Self-Certifying File System
A self-certifying file system (SFS) is a distributed file system that doesn’t need special permissions to exchange data. The data served to a user is simply authenticated by the file name, which is signed by the server. Meaning, you can securely access remote content with transparency of local storage.
The decentralization of IPFS
When it comes to decentralization and IPFS specifically, there is one main goal: make it possible to download one file from many locations that aren’t managed by one organization. Of course, this comes with many benefits including:
- Supports a strong internet. If someone decides to attack a specific web server you are using, or the server happens to crash, you can still retrieve those same web pages from others.
- Increases the difficulty to censor content. Since files on IPFS can come from numerous locations, it’s harder for anyone to censor content.
- May potentially speed up your request if you are far away from the server that is sending you the request. If you are able to retrieve your request from someone nearby opposed to someone who is further away, you can retrieve your request quicker.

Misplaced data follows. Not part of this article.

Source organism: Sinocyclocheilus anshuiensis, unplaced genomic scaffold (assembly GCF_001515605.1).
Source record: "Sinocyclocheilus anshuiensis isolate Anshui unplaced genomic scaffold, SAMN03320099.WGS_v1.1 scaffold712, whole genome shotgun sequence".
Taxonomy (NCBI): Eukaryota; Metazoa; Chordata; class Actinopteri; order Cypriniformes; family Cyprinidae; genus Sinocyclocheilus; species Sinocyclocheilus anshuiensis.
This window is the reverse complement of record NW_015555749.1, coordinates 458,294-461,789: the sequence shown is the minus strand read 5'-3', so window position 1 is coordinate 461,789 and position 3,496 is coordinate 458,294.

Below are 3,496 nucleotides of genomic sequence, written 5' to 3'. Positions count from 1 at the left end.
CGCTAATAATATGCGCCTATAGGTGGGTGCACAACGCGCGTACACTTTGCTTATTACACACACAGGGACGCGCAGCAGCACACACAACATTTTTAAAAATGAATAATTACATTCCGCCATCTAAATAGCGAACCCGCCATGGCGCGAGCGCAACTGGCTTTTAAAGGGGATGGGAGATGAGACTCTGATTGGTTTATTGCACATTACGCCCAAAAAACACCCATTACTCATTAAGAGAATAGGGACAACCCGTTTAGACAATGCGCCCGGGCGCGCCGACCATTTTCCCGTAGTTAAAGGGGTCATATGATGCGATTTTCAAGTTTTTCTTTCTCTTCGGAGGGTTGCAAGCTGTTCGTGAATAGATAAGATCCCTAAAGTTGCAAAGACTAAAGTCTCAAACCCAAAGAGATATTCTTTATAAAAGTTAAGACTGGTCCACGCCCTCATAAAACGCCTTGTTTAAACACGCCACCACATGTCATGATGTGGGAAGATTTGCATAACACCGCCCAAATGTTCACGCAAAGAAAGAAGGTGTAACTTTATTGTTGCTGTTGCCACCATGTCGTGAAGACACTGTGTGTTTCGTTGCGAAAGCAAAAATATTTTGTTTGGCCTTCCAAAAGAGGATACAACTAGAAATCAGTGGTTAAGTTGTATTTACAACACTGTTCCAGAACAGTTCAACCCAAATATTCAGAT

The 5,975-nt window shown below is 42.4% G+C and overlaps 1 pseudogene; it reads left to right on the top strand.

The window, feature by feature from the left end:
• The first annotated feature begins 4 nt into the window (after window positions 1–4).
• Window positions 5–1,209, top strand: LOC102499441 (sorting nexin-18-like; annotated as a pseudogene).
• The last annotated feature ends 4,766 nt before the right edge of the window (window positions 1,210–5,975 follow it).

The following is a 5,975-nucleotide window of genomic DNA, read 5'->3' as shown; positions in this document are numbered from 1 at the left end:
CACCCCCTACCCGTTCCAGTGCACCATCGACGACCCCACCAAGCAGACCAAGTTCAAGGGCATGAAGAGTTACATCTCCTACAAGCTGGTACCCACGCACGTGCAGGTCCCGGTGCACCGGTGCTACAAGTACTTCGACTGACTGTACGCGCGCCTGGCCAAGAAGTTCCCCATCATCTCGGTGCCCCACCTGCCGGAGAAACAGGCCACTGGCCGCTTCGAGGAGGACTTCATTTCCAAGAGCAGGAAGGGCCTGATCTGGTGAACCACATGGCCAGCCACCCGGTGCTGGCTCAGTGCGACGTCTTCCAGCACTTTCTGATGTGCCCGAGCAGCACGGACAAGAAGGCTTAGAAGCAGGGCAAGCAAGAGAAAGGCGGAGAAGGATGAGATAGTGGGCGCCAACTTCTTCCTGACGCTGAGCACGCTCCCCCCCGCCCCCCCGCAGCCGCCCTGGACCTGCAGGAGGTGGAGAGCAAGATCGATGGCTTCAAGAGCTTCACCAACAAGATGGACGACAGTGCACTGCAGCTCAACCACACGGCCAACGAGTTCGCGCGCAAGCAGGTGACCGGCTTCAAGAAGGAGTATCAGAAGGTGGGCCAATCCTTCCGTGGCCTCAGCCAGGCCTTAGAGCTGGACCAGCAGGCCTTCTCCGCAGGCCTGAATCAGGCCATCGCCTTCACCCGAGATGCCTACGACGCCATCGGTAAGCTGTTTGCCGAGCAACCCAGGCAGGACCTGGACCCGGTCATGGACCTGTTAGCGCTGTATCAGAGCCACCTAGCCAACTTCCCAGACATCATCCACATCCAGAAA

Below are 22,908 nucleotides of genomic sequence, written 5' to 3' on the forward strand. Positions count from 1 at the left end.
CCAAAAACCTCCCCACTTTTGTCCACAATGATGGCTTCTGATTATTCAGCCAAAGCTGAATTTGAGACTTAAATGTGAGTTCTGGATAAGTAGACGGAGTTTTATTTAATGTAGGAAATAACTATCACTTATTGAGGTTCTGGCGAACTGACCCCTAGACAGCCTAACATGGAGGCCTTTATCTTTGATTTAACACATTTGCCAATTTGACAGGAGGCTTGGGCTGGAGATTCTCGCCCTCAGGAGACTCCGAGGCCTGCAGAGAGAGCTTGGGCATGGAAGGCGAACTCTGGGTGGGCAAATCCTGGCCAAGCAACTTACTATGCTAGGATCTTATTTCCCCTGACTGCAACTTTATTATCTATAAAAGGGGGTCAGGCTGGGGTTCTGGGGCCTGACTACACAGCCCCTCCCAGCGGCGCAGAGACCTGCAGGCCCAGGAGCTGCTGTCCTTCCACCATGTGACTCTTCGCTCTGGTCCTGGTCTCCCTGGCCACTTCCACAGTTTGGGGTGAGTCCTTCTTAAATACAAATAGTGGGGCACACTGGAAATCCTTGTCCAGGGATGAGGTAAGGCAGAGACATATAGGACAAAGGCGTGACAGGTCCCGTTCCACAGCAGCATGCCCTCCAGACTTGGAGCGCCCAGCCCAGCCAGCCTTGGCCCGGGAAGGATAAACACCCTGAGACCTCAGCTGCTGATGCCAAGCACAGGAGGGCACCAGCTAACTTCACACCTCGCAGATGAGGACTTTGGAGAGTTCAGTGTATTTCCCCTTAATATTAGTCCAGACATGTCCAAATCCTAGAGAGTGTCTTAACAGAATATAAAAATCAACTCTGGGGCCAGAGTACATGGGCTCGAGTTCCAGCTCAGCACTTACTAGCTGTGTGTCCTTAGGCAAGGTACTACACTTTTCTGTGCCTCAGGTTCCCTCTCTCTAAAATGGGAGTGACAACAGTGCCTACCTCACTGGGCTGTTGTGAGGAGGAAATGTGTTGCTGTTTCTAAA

I know. There are a lot of complex terms and technology when discussing IPFS, but the main point is that IPFS aims to change how networks of people and computers communicate. Web 2.0 is structured on ownership and access, meaning whoever owns the file is the same person that serves you the file.
With IPFS, however, the structure is based on possession and participation, meaning multiple people possess each others’ files, and by participating in consuming the file, you are also distributing the file.
Best practices for storing NFT data using IPFS
When it comes to storing an NFT’s metadata, the data is only as good as the server storing the data. That means if the server were to crash, you would lose all the associated metadata to your NFT.
What is NFT metadata? NFT metadata is the content and description of the content described in the contract that is stored on the blockchain.